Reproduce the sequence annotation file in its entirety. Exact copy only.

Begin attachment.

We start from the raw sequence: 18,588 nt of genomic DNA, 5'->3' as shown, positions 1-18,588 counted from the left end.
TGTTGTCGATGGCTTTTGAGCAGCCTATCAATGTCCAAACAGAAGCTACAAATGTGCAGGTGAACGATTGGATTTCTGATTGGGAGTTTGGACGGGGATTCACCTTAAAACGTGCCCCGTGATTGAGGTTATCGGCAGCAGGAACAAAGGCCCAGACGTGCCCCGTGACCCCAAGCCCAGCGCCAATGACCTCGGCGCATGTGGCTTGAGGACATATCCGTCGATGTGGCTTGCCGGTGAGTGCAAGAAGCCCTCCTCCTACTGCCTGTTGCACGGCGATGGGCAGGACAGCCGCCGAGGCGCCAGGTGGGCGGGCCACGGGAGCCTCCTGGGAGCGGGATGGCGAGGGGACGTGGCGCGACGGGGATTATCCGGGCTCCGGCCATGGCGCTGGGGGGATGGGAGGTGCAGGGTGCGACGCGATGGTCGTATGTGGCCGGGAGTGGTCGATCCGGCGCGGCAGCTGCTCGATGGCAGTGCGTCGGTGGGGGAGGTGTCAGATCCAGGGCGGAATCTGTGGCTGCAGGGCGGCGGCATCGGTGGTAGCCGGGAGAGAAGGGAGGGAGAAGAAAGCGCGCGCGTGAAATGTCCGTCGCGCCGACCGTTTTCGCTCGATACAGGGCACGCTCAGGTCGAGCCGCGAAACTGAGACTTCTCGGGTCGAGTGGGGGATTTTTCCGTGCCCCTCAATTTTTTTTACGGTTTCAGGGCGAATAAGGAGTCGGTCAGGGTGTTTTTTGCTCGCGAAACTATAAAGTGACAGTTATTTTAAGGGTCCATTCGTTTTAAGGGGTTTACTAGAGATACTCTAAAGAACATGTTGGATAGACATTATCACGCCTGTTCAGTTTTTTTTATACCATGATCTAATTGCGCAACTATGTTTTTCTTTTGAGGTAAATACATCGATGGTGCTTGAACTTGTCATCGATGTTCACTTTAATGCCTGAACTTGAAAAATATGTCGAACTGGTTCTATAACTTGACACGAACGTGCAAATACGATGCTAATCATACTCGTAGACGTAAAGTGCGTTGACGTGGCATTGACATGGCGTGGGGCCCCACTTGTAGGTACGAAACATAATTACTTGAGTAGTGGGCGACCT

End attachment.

We start from the raw sequence: 18,588 nt of genomic DNA, 5'->3' as shown, positions 1-18,588 counted from the left end.
TGTTGTCGATGGCTTTTGAGCAGCCTATCAATGTCCAAACAGAAGCTACAAATGTGCAGGTGAACGATTGGATTTCTGATTGGGAGTTTGGACGGGGATTCACCTTAAAACGTGCCCCGTGATTGAGGTTATCGGCAGCAGGAACAAAGGCCCAGACGTGCCCCGTGACCCCAAGCCCAGCGCCAATGACCTCGGCGCATGTGGCTTGAGGACATATCCGTCGATGTGGCTTGCCGGTGAGTGCAAGAAGCCCTCCTCCTACTGCCTGTTGCACGGCGATGGGCAGGACAGCCGCCGAGGCGCCAGGTGGGCGGGCCACGGGAGCCTCCTGGGAGCGGGATGGCGAGGGGACGTGGCGCGACGGGGATTATCCGGGCTCCGGCCATGGCGCTGGGGGGATGGGAGGTGCAGGGTGCGACGCGATGGTCGTATGTGGCCGGGAGTGGTCGATCCGGCGCGGCAGCTGCTCGATGGCAGTGCGTCGGTGGGGGAGGTGTCAGATCCAGGGCGGAATCTGTGGCTGCAGGGCGGCGGCATCGGTGGTAGCCGGGAGAGAAGGGAGGGAGAAGAAAGCGCGCGCGTGAAATGTCCGTCGCGCCGACCGTTTTCGCTCGATACAGGGCACGCTCAGGTCGAGCCGCGAAACTGAGACTTCTCGGGTCGAGTGGGGGATTTTTCCGTGCCCCTCAATTTTTTTTACGGTTTCAGGGCGAATAAGGAGTCGGTCAGGGTGTTTTTTGCTCGCGAAACTATAAAGTGACAGTTATTTTAAGGGTCCATTCGTTTTAAGGGGTTTACTAGAGATACTCTAAAGAACATGTTGGATAGACATTATCACGCCTGTTCAGTTTTTTTTATACCATGATCTAATTGCGCAACTATGTTTTTCTTTTGAGGTAAATACATCGATGGTGCTTGAACTTGTCATCGATGTTCACTTTAATGCCTGAACTTGAAAAATATGTCGAACTGGTTCTATAACTTGACACGAACGTGCAAATACGATGCTAATCATACTCGTAGACGTAAAGTGCGTTGACGTGGCATTGACATGGCGTGGGGCCCCACTTGTAGGTACGAAACATAATTACTTGAGTAGTGGGCGACCT